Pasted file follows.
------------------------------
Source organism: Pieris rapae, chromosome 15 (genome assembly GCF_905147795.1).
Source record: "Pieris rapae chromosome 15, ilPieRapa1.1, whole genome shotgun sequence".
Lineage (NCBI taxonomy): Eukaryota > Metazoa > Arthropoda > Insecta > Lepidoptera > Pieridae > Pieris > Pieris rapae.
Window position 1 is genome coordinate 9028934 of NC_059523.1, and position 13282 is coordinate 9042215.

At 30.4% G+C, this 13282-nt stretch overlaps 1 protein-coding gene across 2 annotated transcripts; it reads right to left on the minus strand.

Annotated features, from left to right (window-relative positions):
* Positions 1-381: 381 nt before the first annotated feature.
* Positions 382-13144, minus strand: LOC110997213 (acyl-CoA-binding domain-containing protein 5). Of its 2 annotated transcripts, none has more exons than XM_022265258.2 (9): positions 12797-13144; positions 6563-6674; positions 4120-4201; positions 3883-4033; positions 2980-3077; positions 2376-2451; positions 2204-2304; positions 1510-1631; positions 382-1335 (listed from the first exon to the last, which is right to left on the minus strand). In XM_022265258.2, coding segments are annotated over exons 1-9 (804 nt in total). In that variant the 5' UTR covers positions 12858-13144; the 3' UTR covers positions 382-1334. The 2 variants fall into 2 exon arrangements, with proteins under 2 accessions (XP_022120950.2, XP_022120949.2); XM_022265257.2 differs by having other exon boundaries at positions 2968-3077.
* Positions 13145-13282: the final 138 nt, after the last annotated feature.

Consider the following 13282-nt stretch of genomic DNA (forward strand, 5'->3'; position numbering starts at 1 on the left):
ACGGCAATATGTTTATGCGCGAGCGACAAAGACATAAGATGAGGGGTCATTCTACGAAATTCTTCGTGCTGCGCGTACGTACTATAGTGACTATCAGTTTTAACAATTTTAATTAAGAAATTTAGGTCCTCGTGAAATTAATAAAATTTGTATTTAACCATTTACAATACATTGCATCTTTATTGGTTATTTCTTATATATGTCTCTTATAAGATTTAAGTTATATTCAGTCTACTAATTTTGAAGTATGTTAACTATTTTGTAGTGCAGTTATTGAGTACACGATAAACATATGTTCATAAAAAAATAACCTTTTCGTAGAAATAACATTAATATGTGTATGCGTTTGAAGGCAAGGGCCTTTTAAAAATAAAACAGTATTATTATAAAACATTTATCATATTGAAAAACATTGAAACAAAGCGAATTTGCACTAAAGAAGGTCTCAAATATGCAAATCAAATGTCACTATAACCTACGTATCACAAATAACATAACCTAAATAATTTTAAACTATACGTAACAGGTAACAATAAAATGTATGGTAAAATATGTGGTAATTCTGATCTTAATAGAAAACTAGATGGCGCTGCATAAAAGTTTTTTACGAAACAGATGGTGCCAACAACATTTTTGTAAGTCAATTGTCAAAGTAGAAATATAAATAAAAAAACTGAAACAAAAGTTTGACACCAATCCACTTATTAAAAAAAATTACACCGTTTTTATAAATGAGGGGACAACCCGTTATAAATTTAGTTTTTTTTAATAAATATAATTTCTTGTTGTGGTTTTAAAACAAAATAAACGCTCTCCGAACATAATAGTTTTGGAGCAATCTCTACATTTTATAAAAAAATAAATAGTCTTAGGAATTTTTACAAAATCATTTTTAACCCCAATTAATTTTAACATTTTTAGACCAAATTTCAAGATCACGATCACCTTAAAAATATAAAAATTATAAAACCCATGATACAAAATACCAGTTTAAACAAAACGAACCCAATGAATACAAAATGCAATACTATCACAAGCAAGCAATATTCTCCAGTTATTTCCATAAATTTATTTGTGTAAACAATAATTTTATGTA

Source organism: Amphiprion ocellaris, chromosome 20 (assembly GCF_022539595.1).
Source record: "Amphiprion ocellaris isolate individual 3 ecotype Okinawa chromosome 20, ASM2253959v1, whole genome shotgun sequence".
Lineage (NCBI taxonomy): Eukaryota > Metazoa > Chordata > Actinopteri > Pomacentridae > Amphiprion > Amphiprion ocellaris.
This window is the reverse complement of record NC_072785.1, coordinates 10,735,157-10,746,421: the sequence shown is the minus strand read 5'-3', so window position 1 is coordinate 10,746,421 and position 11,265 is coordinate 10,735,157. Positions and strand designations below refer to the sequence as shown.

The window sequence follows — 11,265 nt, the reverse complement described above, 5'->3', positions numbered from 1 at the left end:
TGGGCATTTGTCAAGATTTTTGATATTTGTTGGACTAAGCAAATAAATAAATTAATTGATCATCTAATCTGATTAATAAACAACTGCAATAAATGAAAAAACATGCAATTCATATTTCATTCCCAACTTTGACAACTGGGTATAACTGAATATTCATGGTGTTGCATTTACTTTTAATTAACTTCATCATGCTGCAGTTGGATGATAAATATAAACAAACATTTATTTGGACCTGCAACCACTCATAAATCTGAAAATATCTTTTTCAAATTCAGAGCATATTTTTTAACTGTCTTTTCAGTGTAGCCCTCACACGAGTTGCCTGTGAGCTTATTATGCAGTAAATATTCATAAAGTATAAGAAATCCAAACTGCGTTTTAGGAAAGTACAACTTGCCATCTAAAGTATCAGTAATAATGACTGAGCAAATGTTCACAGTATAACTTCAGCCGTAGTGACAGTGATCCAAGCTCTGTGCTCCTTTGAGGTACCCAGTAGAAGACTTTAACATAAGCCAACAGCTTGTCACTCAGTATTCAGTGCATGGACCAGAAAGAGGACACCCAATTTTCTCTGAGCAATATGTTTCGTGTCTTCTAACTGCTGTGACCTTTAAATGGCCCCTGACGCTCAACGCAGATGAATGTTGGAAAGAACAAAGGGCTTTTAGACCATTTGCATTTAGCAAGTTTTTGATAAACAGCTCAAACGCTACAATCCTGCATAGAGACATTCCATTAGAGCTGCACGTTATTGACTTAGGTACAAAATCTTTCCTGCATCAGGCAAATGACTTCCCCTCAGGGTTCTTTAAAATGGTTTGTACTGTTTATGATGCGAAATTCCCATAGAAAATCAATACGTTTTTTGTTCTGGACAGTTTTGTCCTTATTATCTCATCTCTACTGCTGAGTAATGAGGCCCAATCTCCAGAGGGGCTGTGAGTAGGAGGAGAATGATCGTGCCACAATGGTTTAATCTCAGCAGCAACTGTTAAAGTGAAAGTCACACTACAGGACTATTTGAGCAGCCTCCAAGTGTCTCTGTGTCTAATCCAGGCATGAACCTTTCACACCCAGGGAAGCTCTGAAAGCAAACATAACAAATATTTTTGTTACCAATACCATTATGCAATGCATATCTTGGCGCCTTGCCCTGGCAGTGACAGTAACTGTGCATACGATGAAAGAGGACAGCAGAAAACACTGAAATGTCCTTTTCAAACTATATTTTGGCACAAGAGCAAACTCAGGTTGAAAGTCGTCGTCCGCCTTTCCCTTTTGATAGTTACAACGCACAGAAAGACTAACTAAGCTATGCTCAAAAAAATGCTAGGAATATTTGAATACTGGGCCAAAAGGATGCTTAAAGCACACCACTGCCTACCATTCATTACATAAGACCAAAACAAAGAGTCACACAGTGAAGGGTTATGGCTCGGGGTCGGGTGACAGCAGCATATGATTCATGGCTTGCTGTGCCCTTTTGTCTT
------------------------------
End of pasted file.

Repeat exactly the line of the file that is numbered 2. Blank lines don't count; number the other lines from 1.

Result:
Source record: "Pieris rapae chromosome 15, ilPieRapa1.1, whole genome shotgun sequence".